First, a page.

It is hard to assign a definite date to mark the beginning of the field of quantum computing. Some may trace it back to the famous paper by Richard Feynman from the early 1980s, others may prefer to start with Peter Shor’s 1994 quantum algorithm for factorization or earlier algorithms developed in the early 1990s. But when it comes to the first conception of how to actually build a quantum computer, one result stands out. On 15 May 1995, a paper by Ignacio Cirac and Peter Zoller was published in Physical Reviews Letters. It showed that atomic ions, trapped in a vacuum and cooled using lasers, could be used as qubits with which elementary quantum logic operations could be performed. The Cirac–Zoller paper turned quantum computing from a bold theoretical idea into an experimental race to build an actual device.

At the International Conference on Atomic Physics in 1994 physicists shared the excitement about Shor’s freshly published algorithm and the potential offered by a quantum computer. Artur Ekert, one of the pioneers of quantum cryptography, challenged atomic physicists: how can we build one? The first candidate qubits were photons, but to perform two-qubit operations, essential for quantum computation, qubits need to interact, and photons are notoriously non-interacting. Cirac and Zoller proposed a different route: ions. Ion trapping and cooling were well-known technologies, allowing the ions to be isolated from the environment and their motion frozen out. The ion’s internal energy levels could be used to encode the two states of the qubit. These could be manipulated and read out by exciting the atomic transitions using lasers. All these ingredients promised a clean, controllable set of qubits ready for performing quantum operations on. “It was a wonderful time that lasted about 3 months and we really enjoyed seeing how different pieces were coming together,” Cirac and Zoller recall. But one crucial ingredient was missing: a two-qubit gate, more precisely, a controlled-NOT gate, which inverts the state of one qubit depending on the state of another (control) qubit. To realize such a gate, a way to transfer information between qubits was needed.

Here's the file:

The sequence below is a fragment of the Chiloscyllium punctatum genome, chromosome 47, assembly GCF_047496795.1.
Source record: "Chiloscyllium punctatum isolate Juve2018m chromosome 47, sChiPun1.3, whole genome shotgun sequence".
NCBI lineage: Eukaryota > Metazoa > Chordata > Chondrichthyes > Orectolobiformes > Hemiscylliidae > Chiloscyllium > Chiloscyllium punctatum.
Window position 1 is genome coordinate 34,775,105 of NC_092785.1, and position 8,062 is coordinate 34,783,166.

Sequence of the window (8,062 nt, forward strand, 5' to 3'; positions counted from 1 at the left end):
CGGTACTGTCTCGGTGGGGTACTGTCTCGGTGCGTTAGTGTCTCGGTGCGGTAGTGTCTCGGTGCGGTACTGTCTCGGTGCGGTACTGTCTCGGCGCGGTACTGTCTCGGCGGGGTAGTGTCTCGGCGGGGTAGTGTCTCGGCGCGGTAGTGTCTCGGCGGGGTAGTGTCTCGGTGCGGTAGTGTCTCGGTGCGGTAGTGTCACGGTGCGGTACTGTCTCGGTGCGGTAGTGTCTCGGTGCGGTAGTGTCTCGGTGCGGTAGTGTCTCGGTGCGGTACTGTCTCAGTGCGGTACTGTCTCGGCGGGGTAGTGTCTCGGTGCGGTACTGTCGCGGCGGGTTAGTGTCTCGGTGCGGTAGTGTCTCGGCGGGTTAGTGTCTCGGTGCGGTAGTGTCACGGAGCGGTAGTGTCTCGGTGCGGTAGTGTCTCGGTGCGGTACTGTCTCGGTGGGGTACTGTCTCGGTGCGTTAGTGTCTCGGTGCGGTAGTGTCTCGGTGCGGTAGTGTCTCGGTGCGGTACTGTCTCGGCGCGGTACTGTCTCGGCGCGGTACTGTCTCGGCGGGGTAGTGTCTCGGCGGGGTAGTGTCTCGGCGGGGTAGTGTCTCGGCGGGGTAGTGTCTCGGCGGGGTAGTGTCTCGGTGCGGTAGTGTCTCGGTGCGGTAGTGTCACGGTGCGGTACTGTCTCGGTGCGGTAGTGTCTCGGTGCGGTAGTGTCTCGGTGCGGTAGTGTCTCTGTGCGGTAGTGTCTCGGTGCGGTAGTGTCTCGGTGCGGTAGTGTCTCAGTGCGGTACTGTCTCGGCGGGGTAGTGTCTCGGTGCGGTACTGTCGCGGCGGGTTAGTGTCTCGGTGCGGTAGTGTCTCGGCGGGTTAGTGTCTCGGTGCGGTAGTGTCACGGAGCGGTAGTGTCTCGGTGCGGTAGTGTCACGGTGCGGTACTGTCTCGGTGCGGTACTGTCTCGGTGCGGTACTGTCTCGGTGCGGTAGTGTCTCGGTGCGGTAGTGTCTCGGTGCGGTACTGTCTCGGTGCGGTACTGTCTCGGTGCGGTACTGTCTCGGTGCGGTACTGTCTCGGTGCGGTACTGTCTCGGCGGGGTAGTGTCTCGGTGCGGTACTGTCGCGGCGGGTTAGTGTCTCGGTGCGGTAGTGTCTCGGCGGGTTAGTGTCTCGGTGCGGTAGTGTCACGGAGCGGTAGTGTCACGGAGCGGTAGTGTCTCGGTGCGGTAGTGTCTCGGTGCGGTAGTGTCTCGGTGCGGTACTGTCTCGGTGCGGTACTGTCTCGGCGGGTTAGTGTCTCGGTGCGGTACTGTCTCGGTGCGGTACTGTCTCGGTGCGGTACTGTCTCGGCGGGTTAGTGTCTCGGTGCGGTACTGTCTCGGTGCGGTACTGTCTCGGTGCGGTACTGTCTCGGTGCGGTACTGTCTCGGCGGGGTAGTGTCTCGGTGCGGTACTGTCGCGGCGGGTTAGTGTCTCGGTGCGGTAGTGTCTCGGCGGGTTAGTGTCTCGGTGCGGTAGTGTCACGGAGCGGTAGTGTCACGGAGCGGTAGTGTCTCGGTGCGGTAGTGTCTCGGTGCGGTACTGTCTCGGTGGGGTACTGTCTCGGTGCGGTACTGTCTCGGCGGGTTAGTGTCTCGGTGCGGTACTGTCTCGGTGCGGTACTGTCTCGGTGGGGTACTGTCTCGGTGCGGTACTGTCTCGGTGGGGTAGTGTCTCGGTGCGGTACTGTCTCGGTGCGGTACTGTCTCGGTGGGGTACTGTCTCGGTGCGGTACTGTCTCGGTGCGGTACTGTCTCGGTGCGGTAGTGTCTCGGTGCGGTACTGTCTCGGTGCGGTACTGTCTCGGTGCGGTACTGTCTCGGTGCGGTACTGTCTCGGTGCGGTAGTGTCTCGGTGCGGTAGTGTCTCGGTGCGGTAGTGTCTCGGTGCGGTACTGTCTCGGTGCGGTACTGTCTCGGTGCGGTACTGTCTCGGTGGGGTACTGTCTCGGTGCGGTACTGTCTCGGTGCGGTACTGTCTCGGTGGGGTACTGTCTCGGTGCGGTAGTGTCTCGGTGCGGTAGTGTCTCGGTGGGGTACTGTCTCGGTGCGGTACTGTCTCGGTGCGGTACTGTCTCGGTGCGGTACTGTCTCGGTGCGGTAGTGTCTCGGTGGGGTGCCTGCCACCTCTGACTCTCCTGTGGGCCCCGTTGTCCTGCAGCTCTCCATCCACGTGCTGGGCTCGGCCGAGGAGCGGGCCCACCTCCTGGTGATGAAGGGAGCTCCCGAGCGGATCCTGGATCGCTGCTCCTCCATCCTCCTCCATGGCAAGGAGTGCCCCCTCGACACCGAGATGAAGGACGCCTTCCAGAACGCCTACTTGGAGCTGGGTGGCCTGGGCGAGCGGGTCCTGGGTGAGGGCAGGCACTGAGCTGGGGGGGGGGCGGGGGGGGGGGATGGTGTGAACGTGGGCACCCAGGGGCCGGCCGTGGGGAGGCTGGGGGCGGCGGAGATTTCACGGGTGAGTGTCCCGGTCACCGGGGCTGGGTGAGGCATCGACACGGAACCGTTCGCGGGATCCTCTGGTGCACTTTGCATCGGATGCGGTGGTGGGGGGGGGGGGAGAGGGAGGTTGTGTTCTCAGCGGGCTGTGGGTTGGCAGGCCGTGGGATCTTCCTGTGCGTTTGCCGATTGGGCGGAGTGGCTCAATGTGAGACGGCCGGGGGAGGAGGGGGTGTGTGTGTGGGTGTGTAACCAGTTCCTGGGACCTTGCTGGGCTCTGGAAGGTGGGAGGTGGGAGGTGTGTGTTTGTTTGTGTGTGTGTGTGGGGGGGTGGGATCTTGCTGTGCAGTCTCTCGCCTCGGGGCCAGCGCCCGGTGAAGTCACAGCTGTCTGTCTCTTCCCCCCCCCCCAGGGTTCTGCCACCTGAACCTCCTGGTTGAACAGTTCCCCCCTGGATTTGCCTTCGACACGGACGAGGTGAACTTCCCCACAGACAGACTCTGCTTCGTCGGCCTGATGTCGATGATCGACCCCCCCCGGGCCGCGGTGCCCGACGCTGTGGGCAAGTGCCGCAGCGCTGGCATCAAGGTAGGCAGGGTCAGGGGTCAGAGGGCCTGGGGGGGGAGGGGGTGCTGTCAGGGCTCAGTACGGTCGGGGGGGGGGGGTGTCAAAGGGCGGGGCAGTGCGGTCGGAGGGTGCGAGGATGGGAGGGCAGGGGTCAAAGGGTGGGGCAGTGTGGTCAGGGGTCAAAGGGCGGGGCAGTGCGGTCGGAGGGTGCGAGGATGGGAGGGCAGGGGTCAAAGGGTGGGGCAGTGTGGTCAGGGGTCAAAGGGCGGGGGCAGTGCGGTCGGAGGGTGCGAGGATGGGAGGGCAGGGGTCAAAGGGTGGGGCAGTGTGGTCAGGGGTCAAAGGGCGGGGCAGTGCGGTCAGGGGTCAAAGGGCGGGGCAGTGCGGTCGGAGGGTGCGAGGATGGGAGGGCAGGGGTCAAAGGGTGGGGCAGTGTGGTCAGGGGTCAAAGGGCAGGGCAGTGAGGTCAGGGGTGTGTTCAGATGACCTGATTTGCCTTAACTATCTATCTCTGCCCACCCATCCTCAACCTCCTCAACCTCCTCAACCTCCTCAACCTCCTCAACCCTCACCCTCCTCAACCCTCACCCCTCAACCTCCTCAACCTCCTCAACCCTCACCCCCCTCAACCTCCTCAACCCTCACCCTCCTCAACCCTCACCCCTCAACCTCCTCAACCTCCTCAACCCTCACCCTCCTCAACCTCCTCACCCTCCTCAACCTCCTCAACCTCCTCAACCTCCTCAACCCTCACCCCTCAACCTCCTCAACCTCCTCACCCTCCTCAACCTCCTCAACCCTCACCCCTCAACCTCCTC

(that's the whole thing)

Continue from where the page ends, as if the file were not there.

Credit: Image courtesy of Samuel Hile, Sussex University

“After several attempts, we came up with an idea to do that using the ‘phonon bus’, which is a set of degrees of freedom shared by all qubits, something that is used now with other platforms as well,” Cirac and Zoller remember. Using lasers, the internal energy levels of the ions can be coupled to the external motional degrees of freedom (the phonon bus) common to ions trapped together. In this way, the information could be communicated between different ions, and conditional operations such as the controlled-NOT gate could be realized.

By the end of 1995 researchers at NIST had already put Cirac and Zoller’s ideas into practice and demonstrated a two-qubit controlled-NOT gate using beryllium ions. From there the technology advanced quickly, and today the state of the art is hundreds of gates and tens of ions.

Cirac and Zoller’s idea to use a common degree of freedom as a data bus to enable two-qubit operations is simple and elegant, and for this reason it was adopted in other platforms. But the devil is in the detail. In practice, trapped ions are not perfectly isolated from their environment. All sorts of noise sources have been identified and combatted. The trapping and manipulation of tens of ions is not an easy feat and today there is an entire field dedicated to the development of sophisticated ion trapping technologies (see the Technical Review in this Issue).

In 1995, Cirac and Zoller came up with the blueprint for an ion trap quantum computer, and circuit-based quantum computer architecture in general. Twenty-five years on, despite tremendous progress, engineering challenges remain, but first-generation practical quantum computers seem tangible.